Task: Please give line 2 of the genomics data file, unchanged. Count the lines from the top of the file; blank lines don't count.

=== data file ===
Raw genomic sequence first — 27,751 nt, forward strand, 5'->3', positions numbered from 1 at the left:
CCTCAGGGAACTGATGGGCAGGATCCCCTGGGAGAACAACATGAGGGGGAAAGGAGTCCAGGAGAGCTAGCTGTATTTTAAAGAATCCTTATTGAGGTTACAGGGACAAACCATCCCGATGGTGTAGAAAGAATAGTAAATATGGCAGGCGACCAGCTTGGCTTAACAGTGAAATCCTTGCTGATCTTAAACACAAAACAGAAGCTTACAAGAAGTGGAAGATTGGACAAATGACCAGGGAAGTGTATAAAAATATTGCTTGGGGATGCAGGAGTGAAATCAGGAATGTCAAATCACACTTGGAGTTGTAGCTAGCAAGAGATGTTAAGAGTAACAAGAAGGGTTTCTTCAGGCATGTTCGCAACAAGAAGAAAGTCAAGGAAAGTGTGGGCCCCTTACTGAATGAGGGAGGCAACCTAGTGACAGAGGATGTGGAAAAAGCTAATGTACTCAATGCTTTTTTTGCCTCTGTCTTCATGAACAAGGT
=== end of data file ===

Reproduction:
CCTCAGGGAACTGATGGGCAGGATCCCCTGGGAGAACAACATGAGGGGGAAAGGAGTCCAGGAGAGCTAGCTGTATTTTAAAGAATCCTTATTGAGGTTACAGGGACAAACCATCCCGATGGTGTAGAAAGAATAGTAAATATGGCAGGCGACCAGCTTGGCTTAACAGTGAAATCCTTGCTGATCTTAAACACAAAACAGAAGCTTACAAGAAGTGGAAGATTGGACAAATGACCAGGGAAGTGTATAAAAATATTGCTTGGGGATGCAGGAGTGAAATCAGGAATGTCAAATCACACTTGGAGTTGTAGCTAGCAAGAGATGTTAAGAGTAACAAGAAGGGTTTCTTCAGGCATGTTCGCAACAAGAAGAAAGTCAAGGAAAGTGTGGGCCCCTTACTGAATGAGGGAGGCAACCTAGTGACAGAGGATGTGGAAAAAGCTAATGTACTCAATGCTTTTTTTGCCTCTGTCTTCATGAACAAGGT